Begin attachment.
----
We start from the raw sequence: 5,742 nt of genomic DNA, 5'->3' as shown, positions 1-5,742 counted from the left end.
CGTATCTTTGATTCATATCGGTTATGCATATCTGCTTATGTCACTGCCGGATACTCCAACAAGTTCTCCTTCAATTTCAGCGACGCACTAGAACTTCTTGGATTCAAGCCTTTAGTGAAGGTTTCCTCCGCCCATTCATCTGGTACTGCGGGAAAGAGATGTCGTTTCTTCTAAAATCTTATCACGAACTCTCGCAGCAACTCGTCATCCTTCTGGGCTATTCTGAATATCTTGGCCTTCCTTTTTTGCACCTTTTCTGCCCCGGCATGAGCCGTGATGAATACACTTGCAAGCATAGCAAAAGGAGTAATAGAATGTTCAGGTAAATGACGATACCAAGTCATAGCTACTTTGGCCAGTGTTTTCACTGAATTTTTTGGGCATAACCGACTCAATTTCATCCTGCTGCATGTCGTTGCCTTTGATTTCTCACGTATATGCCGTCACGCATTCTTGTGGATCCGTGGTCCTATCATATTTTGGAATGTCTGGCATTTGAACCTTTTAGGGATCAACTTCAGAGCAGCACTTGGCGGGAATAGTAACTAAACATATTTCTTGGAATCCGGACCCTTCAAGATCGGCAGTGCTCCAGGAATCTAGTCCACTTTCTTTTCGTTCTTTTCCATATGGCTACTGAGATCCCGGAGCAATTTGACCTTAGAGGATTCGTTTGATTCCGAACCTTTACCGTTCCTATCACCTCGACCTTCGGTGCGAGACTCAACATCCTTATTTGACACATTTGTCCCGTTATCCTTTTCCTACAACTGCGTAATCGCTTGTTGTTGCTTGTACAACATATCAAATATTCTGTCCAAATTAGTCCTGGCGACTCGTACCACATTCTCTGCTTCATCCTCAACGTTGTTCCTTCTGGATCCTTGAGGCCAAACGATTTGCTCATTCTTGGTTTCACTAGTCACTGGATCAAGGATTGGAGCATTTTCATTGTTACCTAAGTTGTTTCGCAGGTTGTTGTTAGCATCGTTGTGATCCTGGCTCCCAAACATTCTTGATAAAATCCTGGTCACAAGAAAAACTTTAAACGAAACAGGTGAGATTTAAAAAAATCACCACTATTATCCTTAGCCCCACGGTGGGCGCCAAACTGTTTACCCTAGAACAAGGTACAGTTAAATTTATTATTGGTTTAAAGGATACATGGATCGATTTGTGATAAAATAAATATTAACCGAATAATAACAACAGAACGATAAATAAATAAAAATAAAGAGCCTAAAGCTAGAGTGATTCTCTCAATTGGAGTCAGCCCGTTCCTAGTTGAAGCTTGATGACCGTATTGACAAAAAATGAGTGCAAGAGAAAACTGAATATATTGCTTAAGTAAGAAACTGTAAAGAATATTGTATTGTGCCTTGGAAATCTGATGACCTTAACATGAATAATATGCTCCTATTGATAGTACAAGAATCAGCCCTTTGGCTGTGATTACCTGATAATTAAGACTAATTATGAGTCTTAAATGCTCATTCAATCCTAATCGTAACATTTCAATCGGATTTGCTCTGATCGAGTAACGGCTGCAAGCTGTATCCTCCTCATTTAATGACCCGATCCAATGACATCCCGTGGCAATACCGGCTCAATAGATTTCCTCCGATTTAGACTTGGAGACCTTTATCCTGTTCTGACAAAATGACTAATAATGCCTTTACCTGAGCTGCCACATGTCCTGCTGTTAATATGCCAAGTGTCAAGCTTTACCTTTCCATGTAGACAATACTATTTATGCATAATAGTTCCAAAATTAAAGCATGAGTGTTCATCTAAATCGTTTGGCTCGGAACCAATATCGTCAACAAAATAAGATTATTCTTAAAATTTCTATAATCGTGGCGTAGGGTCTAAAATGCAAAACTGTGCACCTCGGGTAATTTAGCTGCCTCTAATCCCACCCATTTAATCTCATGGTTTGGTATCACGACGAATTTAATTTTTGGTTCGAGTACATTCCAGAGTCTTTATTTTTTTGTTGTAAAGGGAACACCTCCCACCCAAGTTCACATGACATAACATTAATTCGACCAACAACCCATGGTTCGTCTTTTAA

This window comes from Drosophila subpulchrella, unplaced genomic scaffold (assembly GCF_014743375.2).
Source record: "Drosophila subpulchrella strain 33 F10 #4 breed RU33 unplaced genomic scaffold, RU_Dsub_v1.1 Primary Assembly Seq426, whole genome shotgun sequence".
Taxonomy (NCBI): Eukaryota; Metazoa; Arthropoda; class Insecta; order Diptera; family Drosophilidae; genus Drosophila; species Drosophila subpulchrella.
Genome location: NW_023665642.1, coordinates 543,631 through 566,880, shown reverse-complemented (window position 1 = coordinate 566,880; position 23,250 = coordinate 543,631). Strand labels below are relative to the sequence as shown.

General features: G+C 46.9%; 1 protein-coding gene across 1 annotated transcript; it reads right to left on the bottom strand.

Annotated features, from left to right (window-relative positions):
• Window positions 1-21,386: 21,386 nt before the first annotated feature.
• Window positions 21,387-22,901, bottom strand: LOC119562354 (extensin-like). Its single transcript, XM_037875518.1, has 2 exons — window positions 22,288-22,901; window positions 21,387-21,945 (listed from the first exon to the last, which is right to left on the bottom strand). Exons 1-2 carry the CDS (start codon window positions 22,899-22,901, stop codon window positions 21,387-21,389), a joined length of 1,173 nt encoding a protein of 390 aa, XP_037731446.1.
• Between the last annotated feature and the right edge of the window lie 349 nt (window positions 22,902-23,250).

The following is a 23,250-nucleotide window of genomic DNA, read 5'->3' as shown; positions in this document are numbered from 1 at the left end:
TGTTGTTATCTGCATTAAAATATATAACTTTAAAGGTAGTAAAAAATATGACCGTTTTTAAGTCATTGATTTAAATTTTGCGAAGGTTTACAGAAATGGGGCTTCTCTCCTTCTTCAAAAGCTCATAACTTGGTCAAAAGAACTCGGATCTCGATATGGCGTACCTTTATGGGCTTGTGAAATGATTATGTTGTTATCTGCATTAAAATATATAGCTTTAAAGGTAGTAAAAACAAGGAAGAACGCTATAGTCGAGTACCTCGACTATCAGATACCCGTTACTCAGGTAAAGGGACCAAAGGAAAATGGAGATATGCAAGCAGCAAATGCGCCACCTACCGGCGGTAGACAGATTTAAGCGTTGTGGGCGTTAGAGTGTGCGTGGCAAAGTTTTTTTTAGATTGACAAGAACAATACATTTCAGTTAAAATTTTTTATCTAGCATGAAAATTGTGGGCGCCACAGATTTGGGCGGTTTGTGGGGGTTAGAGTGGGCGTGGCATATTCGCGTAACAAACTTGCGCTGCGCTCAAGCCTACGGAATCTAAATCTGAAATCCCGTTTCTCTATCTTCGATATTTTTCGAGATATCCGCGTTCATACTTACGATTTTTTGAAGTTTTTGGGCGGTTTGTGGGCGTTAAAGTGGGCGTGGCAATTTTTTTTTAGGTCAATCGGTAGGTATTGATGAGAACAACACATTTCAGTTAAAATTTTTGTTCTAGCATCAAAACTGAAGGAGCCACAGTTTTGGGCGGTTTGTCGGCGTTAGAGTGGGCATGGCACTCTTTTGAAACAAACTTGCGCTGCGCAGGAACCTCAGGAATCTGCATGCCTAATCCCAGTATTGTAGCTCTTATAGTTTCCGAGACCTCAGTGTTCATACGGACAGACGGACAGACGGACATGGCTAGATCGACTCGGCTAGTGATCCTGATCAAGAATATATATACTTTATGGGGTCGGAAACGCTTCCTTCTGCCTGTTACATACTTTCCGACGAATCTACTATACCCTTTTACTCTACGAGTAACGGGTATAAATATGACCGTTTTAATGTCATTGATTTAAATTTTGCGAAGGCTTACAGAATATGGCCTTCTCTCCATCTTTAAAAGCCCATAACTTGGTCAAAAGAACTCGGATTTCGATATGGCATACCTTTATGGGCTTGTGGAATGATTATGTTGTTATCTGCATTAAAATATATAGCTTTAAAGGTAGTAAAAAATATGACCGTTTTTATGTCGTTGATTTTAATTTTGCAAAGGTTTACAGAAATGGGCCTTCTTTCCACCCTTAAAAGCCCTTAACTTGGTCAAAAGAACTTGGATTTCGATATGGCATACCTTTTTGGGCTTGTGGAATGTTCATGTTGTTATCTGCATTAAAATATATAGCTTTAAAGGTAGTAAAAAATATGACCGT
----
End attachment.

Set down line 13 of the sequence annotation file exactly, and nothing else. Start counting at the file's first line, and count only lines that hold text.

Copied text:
TGTTGTTATCTGCATTAAAATATATAACTTTAAAGGTAGTAAAAAATATGACCGTTTTTAAGTCATTGATTTAAATTTTGCGAAGGTTTACAGAAATGGGGCTTCTCTCCTTCTTCAAAAGCTCATAACTTGGTCAAAAGAACTCGGATCTCGATATGGCGTACCTTTATGGGCTTGTGAAATGATTATGTTGTTATCTGCATTAAAATATATAGCTTTAAAGGTAGTAAAAACAAGGAAGAACGCTATAGTCGAGTACCTCGACTATCAGATACCCGTTACTCAGGTAAAGGGACCAAAGGAAAATGGAGATATGCAAGCAGCAAATGCGCCACCTACCGGCGGTAGACAGATTTAAGCGTTGTGGGCGTTAGAGTGTGCGTGGCAAAGTTTTTTTTAGATTGACAAGAACAATACATTTCAGTTAAAATTTTTTATCTAGCATGAAAATTGTGGGCGCCACAGATTTGGGCGGTTTGTGGGGGTTAGAGTGGGCGTGGCATATTCGCGTAACAAACTTGCGCTGCGCTCAAGCCTACGGAATCTAAATCTGAAATCCCGTTTCTCTATCTTCGATATTTTTCGAGATATCCGCGTTCATACTTACGATTTTTTGAAGTTTTTGGGCGGTTTGTGGGCGTTAAAGTGGGCGTGGCAATTTTTTTTTAGGTCAATCGGTAGGTATTGATGAGAACAACACATTTCAGTTAAAATTTTTGTTCTAGCATCAAAACTGAAGGAGCCACAGTTTTGGGCGGTTTGTCGGCGTTAGAGTGGGCATGGCACTCTTTTGAAACAAACTTGCGCTGCGCAGGAACCTCAGGAATCTGCATGCCTAATCCCAGTATTGTAGCTCTTATAGTTTCCGAGACCTCAGTGTTCATACGGACAGACGGACAGACGGACATGGCTAGATCGACTCGGCTAGTGATCCTGATCAAGAATATATATACTTTATGGGGTCGGAAACGCTTCCTTCTGCCTGTTACATACTTTCCGACGAATCTACTATACCCTTTTACTCTACGAGTAACGGGTATAAATATGACCGTTTTAATGTCATTGATTTAAATTTTGCGAAGGCTTACAGAATATGGCCTTCTCTCCATCTTTAAAAGCCCATAACTTGGTCAAAAGAACTCGGATTTCGATATGGCATACCTTTATGGGCTTGTGGAATGATTATGTTGTTATCTGCATTAAAATATATAGCTTTAAAGGTAGTAAAAAATATGACCGTTTTTATGTCGTTGATTTTAATTTTGCAAAGGTTTACAGAAATGGGCCTTCTTTCCACCCTTAAAAGCCCTTAACTTGGTCAAAAGAACTTGGATTTCGATATGGCATACCTTTTTGGGCTTGTGGAATGTTCATGTTGTTATCTGCATTAAAATATATAGCTTTAAAGGTAGTAAAAAATATGACCGT